I guess a typical WinXP buddy who looks at the driver version for his GeForce 7600 GS and get something like «6.14.11.6218» (the example is real: that's what I get there) is going to be very confused and will have absolutely no idea about how it corresponds with «257.21».

There's «257.21», but then there's no «\d{3}\.\d{2}» in «6.14.11.6218».
@ Sergey: I updated the wiki to explain that.

Comment 101

7 years ago
(In reply to comment #36)
> The biggest headache is of course, notebooks. Even with the latest Nvidia
> 266.xx drivers, they still won't install on some notebook OEM vendors'
> notebooks.
> 
> http://www.nvidia.com/object/notebook-win7-winvista-64bit-266.35-beta-driver.html
> 
> "Sony has joined the Verde program by supporting the following VAIO notebooks:
> Sony F Series with NVIDIA GeForce 310M and Sony F Series with NVIDIA GeForce GT
> 330M. Other Sony VAIO notebooks are not supported at this time (please contact
> Sony for driver support)."

Is there any chance that Mozilla could contact Sony about giving the O.K. to driver updates? On my VAIO VGN notebook, with an ATI Mobility Radeon HD 4570, there have been several driver updates since I purchased the computer in September 2009, but none of them were approved by Sony.

I wrote an e-mail to Sony Customer support but never heard back.

Quite possibly, an official communication from Mozilla to Sony will carry a good deal more weight.
Well, rather than trying that, I've done all I could to get other browsers to use the same blacklist as we do. This seems to have worked: Chrome is now requiring the exact same versions as we do for ATI and NVIDIA drivers on Windows:
http://src.chromium.org/viewvc/chrome/trunk/src/chrome/browser/resources/software_rendering_list.json

I hope that having both Mozilla and Google consistently aligned on that will by itself build a lot of 'pressure' on OEMs to validate newer drivers.

But your email to Sony Customer Support is a great initiative too, as it adds more 'pressure' from another direction (customers).
Chrome seems to blacklist NVIDIA drivers older than 2009 under Windows 7. Can't we allineate to them?
So they should support, for example, the release 179.48, from 2009.02.11.

Comment 104

6 years ago
(In reply to Marco Castelluccio (Away 8-15 Sept.) from comment #103)
> So they should support, for example, the release 179.48, from 2009.02.11.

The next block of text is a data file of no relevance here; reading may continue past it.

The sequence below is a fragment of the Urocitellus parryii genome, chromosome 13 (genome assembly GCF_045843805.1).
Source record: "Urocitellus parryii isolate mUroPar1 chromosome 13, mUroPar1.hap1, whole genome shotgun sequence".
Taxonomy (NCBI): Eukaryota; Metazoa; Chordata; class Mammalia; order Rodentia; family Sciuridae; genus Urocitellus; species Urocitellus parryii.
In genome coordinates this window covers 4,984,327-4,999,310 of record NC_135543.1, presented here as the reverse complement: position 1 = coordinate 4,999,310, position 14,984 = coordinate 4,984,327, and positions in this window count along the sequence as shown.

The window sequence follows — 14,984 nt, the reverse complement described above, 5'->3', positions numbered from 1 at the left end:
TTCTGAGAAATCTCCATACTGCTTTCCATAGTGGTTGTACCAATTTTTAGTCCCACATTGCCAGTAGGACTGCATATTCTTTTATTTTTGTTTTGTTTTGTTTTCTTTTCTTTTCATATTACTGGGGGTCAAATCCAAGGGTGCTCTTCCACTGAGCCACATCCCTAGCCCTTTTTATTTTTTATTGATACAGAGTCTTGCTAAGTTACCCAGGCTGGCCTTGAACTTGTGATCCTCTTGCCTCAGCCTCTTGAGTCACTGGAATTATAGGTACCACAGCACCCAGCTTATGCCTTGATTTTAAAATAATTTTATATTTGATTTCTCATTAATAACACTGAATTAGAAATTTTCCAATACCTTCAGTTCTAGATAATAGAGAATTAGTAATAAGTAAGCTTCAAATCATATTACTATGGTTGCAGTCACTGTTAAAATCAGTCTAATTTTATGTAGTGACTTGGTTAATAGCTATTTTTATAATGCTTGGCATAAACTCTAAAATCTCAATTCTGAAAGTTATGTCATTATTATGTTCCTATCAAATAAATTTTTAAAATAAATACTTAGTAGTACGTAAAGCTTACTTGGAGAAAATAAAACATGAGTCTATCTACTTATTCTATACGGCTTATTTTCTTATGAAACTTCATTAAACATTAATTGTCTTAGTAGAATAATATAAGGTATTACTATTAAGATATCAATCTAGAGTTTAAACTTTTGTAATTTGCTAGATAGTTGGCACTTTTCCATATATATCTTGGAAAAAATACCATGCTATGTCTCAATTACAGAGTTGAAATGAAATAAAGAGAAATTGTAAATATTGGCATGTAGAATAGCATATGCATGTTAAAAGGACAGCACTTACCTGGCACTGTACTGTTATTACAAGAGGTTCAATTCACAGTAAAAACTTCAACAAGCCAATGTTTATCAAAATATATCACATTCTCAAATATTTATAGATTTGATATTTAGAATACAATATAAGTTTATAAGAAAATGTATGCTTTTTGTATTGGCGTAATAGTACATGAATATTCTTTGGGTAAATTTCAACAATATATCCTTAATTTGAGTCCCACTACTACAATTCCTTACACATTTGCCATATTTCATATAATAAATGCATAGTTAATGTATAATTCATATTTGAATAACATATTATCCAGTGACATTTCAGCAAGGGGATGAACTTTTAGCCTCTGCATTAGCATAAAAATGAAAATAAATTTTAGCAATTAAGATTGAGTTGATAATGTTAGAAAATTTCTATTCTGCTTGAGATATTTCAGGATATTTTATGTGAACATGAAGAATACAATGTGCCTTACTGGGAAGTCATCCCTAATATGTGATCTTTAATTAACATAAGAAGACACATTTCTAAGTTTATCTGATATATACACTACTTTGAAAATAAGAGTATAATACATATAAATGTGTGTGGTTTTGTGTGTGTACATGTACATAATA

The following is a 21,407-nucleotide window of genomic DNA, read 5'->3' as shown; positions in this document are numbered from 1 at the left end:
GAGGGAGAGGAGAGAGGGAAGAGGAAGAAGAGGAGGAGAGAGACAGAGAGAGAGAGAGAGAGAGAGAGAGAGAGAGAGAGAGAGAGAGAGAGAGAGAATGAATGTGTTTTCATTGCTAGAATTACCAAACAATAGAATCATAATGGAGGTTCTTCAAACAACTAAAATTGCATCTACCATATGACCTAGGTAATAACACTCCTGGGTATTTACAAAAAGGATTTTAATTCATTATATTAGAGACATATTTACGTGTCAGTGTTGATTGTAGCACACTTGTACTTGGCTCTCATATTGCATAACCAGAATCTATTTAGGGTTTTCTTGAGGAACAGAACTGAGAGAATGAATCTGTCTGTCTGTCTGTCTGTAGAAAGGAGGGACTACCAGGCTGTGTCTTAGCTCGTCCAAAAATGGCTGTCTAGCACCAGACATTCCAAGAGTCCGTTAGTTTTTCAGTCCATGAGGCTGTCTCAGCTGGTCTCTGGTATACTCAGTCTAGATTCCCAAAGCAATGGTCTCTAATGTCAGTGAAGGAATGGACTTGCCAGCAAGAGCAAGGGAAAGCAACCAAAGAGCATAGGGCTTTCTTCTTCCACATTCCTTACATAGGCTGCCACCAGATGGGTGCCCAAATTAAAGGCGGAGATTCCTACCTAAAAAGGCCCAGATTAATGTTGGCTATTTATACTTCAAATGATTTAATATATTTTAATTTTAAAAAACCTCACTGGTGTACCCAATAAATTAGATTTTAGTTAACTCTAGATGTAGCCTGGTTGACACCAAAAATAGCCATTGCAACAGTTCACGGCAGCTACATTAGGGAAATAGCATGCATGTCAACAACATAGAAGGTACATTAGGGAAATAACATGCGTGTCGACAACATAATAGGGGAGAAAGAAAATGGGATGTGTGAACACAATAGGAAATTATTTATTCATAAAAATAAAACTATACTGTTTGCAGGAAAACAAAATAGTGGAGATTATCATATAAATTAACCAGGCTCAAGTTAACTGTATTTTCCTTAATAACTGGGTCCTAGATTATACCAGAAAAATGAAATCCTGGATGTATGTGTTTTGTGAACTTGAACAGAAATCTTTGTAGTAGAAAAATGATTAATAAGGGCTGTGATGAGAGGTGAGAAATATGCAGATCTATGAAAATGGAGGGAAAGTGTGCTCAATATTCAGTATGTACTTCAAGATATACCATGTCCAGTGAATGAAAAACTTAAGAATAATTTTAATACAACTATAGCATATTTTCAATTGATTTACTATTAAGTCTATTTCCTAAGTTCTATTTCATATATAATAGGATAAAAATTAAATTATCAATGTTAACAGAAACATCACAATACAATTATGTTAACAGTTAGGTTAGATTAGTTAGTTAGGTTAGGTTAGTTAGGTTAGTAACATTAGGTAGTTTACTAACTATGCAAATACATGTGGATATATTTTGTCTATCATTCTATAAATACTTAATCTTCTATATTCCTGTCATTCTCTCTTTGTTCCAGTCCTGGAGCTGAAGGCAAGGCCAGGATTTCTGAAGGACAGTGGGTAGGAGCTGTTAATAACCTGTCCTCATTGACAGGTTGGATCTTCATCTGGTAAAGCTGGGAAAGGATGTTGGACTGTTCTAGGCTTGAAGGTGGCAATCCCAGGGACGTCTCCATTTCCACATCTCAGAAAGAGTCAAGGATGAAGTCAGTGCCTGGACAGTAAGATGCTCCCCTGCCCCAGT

Old versions of NVIDIA drivers were crashy. See comment 33.
The problem is that many notebook graphics cards are stuck with version 179, also if they are more or less the same as desktop graphics cards that instead are supported by version 280.
We use ANGLE just as Chrome, so if they don't block these cards, we should do the same, at least for WebGL.
(In reply to Marco Castelluccio (Away 8-15 Sept.) from comment #105)
> The problem is that many notebook graphics cards are stuck with version 179,
> also if they are more or less the same as desktop graphics cards that
> instead are supported by version 280.
> We use ANGLE just as Chrome, so if they don't block these cards, we should
> do the same, at least for WebGL.

No, just because Chrome makes a certain compromise doesn't mean we should do the same. We made a conscious decision here to be conservative with these new Graphics features. Moreoever, we know very concrete reasons why we must blacklist NVIDIA drivers older than 257.21 on certain NVIDIA hardware like Optimus where older drivers were giving severe slowness (bug 596144). At least on this class of NVIDIA cards, our decision is the right one. One may wish that we had a finer blacklisting logic able to require different driver versions for different classes of GPUs within a given vendor, but that would require more manpower to maintain than we have. For that matter, Chrome's blacklist is coarser, not finer, than outs.
The problem is only with the Geforce Go 7 Series that in Windows is supported by video driver 179.48 and instead in Linux and FreeBSD by 280.13 (this is somewhat confusing, never seen NVIDIA supporting better Linux than Windows!).
So I think it shouldn't be a problem for NVIDIA to update this driver (as for example 280 is used also by Geforce 6 Series...).
Not supporting these graphics cards, we aren't supporting a lot of notebook users.
I'll ask the NVIDIA technical support.
A user who is technical enough to know this... is also technical enough to force-enable ;-)

https://wiki.mozilla.org/Blocklisting/Blocked_Graphics_Drivers#How_to_force-enable_blocked_graphics_features

Comment 109

6 years ago
(In reply to Marco Castelluccio (Away 8-15 Sept.) from comment #107)
> The problem is only with the Geforce Go 7 Series that in Windows is
> supported by video driver 179.48 and instead in Linux and FreeBSD by 280.13
> (this is somewhat confusing, never seen NVIDIA supporting better Linux than
> Windows!).

Yes, but the newer driver itself still supports the older GPUs even on Windows, so with a modified "Setup Information file" (INF) which you can get from sites like laptopvideo2go you users of these GPUs can also use newer drivers. Still, they won't get D2D because these old GPUs don't support WDDM 1.1.
(Assignee)

Updated

6 years ago
Duplicate of this bug: 598094
Blocks: 773978